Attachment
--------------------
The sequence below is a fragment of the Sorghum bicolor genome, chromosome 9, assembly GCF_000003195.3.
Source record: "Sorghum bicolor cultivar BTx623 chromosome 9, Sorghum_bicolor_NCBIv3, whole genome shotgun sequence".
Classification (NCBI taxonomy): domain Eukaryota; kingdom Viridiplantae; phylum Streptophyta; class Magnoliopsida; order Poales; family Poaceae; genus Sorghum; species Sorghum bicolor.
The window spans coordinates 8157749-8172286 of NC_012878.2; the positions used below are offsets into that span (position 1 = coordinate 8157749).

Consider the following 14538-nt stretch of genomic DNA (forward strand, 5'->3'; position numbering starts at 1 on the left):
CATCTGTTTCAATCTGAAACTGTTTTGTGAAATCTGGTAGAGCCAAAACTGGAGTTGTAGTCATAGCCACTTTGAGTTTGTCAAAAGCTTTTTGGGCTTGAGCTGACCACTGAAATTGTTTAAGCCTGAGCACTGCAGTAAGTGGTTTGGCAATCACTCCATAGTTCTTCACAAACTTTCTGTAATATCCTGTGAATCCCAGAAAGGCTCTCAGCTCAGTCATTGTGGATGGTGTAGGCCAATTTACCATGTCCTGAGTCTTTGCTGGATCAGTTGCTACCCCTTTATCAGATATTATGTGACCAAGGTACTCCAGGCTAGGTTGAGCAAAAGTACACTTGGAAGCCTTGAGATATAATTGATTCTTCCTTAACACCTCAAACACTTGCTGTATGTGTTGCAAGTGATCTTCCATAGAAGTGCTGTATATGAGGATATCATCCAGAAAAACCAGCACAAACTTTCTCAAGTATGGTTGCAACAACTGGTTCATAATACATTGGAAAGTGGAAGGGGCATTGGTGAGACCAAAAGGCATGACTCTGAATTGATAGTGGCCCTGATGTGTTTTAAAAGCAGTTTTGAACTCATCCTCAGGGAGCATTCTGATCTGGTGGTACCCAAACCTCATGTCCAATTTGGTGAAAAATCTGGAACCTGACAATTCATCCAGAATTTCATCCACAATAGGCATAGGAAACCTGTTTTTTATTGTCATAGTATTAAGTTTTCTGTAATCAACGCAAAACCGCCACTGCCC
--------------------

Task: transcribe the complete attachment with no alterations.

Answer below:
The sequence below is a fragment of the Sorghum bicolor genome, chromosome 9, assembly GCF_000003195.3.
Source record: "Sorghum bicolor cultivar BTx623 chromosome 9, Sorghum_bicolor_NCBIv3, whole genome shotgun sequence".
Classification (NCBI taxonomy): domain Eukaryota; kingdom Viridiplantae; phylum Streptophyta; class Magnoliopsida; order Poales; family Poaceae; genus Sorghum; species Sorghum bicolor.
The window spans coordinates 8157749-8172286 of NC_012878.2; the positions used below are offsets into that span (position 1 = coordinate 8157749).

Consider the following 14538-nt stretch of genomic DNA (forward strand, 5'->3'; position numbering starts at 1 on the left):
CATCTGTTTCAATCTGAAACTGTTTTGTGAAATCTGGTAGAGCCAAAACTGGAGTTGTAGTCATAGCCACTTTGAGTTTGTCAAAAGCTTTTTGGGCTTGAGCTGACCACTGAAATTGTTTAAGCCTGAGCACTGCAGTAAGTGGTTTGGCAATCACTCCATAGTTCTTCACAAACTTTCTGTAATATCCTGTGAATCCCAGAAAGGCTCTCAGCTCAGTCATTGTGGATGGTGTAGGCCAATTTACCATGTCCTGAGTCTTTGCTGGATCAGTTGCTACCCCTTTATCAGATATTATGTGACCAAGGTACTCCAGGCTAGGTTGAGCAAAAGTACACTTGGAAGCCTTGAGATATAATTGATTCTTCCTTAACACCTCAAACACTTGCTGTATGTGTTGCAAGTGATCTTCCATAGAAGTGCTGTATATGAGGATATCATCCAGAAAAACCAGCACAAACTTTCTCAAGTATGGTTGCAACAACTGGTTCATAATACATTGGAAAGTGGAAGGGGCATTGGTGAGACCAAAAGGCATGACTCTGAATTGATAGTGGCCCTGATGTGTTTTAAAAGCAGTTTTGAACTCATCCTCAGGGAGCATTCTGATCTGGTGGTACCCAAACCTCATGTCCAATTTGGTGAAAAATCTGGAACCTGACAATTCATCCAGAATTTCATCCACAATAGGCATAGGAAACCTGTTTTTTATTGTCATAGTATTAAGTTTTCTGTAATCAACGCAAAACCGCCACTGCCC